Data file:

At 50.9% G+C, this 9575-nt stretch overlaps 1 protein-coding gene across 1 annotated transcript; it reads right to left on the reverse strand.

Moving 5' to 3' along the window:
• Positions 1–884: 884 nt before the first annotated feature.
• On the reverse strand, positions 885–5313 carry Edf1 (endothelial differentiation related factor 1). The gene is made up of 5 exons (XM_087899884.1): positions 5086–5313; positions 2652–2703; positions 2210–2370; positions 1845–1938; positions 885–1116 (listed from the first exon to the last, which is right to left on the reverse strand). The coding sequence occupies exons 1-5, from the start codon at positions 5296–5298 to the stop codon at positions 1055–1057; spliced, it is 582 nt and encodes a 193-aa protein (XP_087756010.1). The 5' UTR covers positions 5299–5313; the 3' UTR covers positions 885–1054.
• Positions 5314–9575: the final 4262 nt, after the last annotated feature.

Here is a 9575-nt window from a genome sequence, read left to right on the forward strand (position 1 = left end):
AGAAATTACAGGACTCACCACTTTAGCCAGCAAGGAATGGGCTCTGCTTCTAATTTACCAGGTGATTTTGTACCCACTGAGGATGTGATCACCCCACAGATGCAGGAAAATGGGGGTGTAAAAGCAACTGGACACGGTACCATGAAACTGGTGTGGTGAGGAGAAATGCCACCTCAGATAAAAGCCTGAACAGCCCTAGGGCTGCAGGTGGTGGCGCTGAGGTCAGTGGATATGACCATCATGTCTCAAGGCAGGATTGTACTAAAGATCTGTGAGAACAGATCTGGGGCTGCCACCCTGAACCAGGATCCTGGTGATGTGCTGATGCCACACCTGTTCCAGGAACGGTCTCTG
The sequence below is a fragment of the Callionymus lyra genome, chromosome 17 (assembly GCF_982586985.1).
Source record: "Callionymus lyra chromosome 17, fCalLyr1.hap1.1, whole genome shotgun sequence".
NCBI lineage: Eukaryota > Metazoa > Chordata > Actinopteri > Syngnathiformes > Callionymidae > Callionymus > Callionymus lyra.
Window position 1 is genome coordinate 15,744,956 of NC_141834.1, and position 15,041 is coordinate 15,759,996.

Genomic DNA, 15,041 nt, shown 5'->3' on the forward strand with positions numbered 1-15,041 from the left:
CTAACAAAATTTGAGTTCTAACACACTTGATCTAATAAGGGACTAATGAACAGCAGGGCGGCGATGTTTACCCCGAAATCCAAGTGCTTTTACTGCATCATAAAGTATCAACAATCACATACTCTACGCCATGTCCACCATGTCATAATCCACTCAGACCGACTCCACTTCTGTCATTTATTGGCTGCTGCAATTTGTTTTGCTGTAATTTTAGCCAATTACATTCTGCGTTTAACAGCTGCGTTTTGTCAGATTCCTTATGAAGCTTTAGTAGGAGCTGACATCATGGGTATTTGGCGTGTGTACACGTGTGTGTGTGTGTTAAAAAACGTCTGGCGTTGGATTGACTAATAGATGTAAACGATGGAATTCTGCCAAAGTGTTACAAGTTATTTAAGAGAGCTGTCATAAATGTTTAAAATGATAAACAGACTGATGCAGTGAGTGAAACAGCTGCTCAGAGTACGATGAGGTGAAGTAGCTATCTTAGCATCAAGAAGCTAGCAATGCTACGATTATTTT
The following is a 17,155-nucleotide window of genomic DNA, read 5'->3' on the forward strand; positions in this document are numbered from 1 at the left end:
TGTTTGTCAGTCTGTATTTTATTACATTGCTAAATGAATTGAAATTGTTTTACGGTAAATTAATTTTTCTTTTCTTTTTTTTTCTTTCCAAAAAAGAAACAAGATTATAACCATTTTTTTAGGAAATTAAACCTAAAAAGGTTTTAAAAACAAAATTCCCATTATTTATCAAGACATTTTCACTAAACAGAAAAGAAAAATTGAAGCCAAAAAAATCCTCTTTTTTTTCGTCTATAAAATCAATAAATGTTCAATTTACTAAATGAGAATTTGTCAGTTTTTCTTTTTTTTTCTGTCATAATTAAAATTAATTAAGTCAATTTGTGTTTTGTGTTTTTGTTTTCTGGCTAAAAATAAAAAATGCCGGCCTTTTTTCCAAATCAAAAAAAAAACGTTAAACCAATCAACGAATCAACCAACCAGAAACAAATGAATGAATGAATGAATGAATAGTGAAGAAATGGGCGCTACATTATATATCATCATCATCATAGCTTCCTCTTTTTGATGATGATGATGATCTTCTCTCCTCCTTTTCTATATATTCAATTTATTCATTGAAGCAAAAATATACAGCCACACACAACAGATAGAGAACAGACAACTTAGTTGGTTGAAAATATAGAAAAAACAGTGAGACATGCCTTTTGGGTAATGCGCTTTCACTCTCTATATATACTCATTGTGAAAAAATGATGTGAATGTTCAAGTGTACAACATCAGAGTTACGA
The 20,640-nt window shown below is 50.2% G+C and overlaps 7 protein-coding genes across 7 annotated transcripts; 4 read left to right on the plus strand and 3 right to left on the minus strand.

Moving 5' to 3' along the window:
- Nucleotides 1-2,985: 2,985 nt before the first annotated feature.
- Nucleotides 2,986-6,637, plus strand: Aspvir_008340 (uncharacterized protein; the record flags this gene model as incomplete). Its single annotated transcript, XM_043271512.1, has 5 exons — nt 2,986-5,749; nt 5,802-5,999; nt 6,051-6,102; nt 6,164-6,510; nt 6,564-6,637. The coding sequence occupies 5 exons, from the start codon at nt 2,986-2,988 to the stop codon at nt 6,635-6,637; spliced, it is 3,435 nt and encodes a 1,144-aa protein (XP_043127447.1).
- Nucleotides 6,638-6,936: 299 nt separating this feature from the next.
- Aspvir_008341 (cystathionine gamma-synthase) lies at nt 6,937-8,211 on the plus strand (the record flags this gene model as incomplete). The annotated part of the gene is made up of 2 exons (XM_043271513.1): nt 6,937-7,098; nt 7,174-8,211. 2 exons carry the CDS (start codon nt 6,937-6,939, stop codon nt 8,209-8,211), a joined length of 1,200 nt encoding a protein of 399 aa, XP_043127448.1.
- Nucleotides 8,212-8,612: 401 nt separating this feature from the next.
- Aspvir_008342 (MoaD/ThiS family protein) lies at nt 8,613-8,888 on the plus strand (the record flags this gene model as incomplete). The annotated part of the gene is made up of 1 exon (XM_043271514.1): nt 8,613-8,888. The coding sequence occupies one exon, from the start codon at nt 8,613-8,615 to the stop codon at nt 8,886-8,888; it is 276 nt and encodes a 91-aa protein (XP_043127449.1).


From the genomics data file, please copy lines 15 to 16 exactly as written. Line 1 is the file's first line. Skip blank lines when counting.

TGTTTGTCAGTCTGTATTTTATTACATTGCTAAATGAATTGAAATTGTTTTACGGTAAATTAATTTTTCTTTTCTTTTTTTTTCTTTCCAAAAAAGAAACAAGATTATAACCATTTTTTTAGGAAATTAAACCTAAAAAGGTTTTAAAAACAAAATTCCCATTATTTATCAAGACATTTTCACTAAACAGAAAAGAAAAATTGAAGCCAAAAAAATCCTCTTTTTTTTCGTCTATAAAATCAATAAATGTTCAATTTACTAAATGAGAATTTGTCAGTTTTTCTTTTTTTTTCTGTCATAATTAAAATTAATTAAGTCAATTTGTGTTTTGTGTTTTTGTTTTCTGGCTAAAAATAAAAAATGCCGGCCTTTTTTCCAAATCAAAAAAAAAACGTTAAACCAATCAACGAATCAACCAACCAGAAACAAATGAATGAATGAATGAATGAATAGTGAAGAAATGGGCGCTACATTATATATCATCATCATCATAGCTTCCTCTTTTTGATGATGATGATGATCTTCTCTCCTCCTTTTCTATATATTCAATTTATTCATTGAAGCAAAAATATACAGCCACACACAACAGATAGAGAACAGACAACTTAGTTGGTTGAAAATATAGAAAAAACAGTGAGACATGCCTTTTGGGTAATGCGCTTTCACTCTCTATATATACTCATTGTGAAAAAATGATGTGAATGTTCAAGTGTACAACATCAGAGTTACGA
The 20,640-nt window shown below is 50.2% G+C and overlaps 7 protein-coding genes across 7 annotated transcripts; 4 read left to right on the plus strand and 3 right to left on the minus strand.